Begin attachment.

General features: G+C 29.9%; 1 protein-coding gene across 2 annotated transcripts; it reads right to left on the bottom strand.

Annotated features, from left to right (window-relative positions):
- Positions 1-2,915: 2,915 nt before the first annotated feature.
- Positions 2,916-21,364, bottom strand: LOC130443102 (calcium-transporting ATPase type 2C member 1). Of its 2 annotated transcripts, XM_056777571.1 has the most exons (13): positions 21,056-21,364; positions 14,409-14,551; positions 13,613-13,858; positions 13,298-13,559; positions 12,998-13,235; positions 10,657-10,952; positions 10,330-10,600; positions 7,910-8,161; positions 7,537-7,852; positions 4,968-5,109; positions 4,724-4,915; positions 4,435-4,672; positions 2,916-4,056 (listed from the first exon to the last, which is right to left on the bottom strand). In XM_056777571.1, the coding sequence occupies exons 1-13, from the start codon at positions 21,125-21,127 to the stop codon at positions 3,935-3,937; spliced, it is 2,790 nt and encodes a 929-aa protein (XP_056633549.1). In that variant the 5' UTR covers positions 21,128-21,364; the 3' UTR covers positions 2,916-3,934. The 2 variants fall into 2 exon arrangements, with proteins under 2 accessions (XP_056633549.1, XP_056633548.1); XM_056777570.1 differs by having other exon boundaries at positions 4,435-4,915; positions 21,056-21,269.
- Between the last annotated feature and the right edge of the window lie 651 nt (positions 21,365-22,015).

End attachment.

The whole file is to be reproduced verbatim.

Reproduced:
General features: G+C 29.9%; 1 protein-coding gene across 2 annotated transcripts; it reads right to left on the bottom strand.

Annotated features, from left to right (window-relative positions):
- Positions 1-2,915: 2,915 nt before the first annotated feature.
- Positions 2,916-21,364, bottom strand: LOC130443102 (calcium-transporting ATPase type 2C member 1). Of its 2 annotated transcripts, XM_056777571.1 has the most exons (13): positions 21,056-21,364; positions 14,409-14,551; positions 13,613-13,858; positions 13,298-13,559; positions 12,998-13,235; positions 10,657-10,952; positions 10,330-10,600; positions 7,910-8,161; positions 7,537-7,852; positions 4,968-5,109; positions 4,724-4,915; positions 4,435-4,672; positions 2,916-4,056 (listed from the first exon to the last, which is right to left on the bottom strand). In XM_056777571.1, the coding sequence occupies exons 1-13, from the start codon at positions 21,125-21,127 to the stop codon at positions 3,935-3,937; spliced, it is 2,790 nt and encodes a 929-aa protein (XP_056633549.1). In that variant the 5' UTR covers positions 21,128-21,364; the 3' UTR covers positions 2,916-3,934. The 2 variants fall into 2 exon arrangements, with proteins under 2 accessions (XP_056633549.1, XP_056633548.1); XM_056777570.1 differs by having other exon boundaries at positions 4,435-4,915; positions 21,056-21,269.
- Between the last annotated feature and the right edge of the window lie 651 nt (positions 21,365-22,015).